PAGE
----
Dispersed across a number of different agencies are dental components of larger monitoring programs that collect data of import to Congress. Examples include disease epidemiology, sealant data, and oral health services utilization findings from CDC; parental assessment of children's oral health from HRSA; dental service utilization from the Agency for Healthcare Research and Quality; Medicaid services utilization from Centers for Medicare and Medicaid Services, and oral health status reports from Indian Health Service.
      Over the period 1997 to 2009, the Maternal and Child Health Bureau at HRSA and the Division of Oral Health at CDC have actively promoted oral health policies and programs at federal, state, and local levels. They have both promoted state-level coalitions, school-based sealant programs, fluoridation, and state-level planning. HRSA has prioritized oral health internally through coordination across its bureaus and offices and externally by establishing funding priorities for oral health across many of its grant programs. CDC has assisted states in developing their own governmental oral health capacities and encouraging public-private partnerships.

      Impact of the Surgeon General's Attention to Children's Oral Health on Congressional Action

      The Surgeon General's Report, Oral Health in America, is the single most cited reference to the need for action listed in the findings sections of new federal legislation on children's oral health, addressed in Congressional hearings and briefings, and noted in policy statements and speeches. Additionally, specific findings from the Surgeon General's invitational Workshop on Children and Oral Health frequently underpin legislative proposals. These recommendations are summarized in the Figure and are explored in detail in a 2002 supplement to Ambulatory Pediatrics.
      • Edelstein B.
      Foreword to the supplement on Surgeon General's workshop on children and oral health.
      Nearly a decade after the report's release, it continues to resonate with policymakers and influence their decisions in support of children's oral health as evidenced by inclusion of pediatric dental provisions in the initial bills that introduced the health care reform effort of 2009.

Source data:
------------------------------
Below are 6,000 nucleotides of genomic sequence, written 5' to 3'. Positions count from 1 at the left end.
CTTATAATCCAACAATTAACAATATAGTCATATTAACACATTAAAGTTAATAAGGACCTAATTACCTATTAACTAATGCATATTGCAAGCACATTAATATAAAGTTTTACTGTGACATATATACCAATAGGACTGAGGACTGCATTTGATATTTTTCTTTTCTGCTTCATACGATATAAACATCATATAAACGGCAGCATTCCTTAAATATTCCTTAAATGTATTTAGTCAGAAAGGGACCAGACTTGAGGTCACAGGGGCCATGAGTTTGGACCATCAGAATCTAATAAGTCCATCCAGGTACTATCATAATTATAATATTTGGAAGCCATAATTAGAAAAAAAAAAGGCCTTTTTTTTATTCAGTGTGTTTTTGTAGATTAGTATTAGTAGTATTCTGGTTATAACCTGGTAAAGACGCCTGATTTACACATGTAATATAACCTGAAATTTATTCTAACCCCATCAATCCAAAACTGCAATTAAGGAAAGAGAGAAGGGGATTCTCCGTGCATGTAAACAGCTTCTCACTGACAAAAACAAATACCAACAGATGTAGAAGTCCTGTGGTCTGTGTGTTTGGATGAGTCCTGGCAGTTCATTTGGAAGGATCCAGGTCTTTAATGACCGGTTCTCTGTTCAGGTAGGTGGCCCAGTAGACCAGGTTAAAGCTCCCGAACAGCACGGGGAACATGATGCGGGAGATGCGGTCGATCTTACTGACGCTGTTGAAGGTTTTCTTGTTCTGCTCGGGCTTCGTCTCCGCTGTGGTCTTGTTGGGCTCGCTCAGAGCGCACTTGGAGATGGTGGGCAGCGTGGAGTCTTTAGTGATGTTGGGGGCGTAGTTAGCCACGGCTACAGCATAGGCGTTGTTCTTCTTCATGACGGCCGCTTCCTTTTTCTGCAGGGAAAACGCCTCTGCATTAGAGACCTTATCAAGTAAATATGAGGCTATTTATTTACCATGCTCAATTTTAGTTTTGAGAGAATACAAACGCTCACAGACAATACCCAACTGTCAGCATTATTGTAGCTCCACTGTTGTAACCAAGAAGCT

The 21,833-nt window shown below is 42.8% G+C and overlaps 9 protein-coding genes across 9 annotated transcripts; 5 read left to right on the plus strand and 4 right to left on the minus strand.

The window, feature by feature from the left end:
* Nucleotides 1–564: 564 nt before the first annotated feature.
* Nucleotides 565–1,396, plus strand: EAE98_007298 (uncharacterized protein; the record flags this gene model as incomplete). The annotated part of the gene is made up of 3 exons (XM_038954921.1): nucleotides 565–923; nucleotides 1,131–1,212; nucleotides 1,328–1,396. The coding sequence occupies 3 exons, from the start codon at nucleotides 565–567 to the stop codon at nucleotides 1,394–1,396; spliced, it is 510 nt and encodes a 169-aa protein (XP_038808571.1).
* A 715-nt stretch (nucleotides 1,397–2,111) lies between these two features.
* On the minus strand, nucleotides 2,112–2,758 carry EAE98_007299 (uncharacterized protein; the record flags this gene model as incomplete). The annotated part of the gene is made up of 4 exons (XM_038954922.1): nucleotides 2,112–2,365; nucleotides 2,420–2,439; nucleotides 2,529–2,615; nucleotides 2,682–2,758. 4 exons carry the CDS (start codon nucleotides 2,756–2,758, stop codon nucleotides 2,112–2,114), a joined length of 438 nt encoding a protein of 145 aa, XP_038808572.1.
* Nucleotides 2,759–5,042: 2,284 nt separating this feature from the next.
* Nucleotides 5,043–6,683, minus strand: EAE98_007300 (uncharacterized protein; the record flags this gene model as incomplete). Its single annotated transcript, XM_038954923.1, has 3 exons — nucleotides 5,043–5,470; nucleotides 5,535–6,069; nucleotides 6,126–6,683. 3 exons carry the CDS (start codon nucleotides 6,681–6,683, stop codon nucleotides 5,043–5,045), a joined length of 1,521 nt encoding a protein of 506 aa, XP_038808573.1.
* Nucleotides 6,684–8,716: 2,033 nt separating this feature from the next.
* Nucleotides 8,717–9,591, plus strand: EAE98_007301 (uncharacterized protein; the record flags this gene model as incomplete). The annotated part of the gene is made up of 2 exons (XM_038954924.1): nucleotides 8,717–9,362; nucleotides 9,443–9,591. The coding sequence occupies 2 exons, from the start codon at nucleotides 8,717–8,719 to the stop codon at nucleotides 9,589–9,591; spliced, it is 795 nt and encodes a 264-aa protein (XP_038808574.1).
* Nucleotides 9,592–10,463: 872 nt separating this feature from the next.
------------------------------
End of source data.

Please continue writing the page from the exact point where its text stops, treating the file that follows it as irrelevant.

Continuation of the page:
Children's Dental Health Project. Health Care Reform: A Side-by-Side Comparison of Dental Provisions in Proposed Legislation.Washington, DC: Children's Dental Health Project; 2009. Available at http://cdhp.org/resource/cdhp_oral_health_side_by_side_analysis. Accessed October 2, 2009.

      Figure thumbnail gr1
      FigureAction steps to improve children's oral health proposed by the Surgeon General's Workshop on Children and Oral Health in 2000.

      Summary

      This contribution to the update on the Surgeon General's attention to children's oral health asserts that pediatric oral health policy emerged as a distinct policy issue of importance to Congress during the period between SCHIP enactment in 1997 and its reenactment as CHIP in 2009. Evidencing this development are the dramatic changes in oral health provisions in the 2 laws. This emergence of pediatric oral health policy is attributed to the actions, publications, and events by states, professional associations, policy groups, the press, federal programs, and the Surgeon General's Report itself. Although much remains to be done to attain equity in children's oral health in the United States, Congressional movement on behalf of children's oral health during the last 12 years has been significant and has set the stage for further improvements.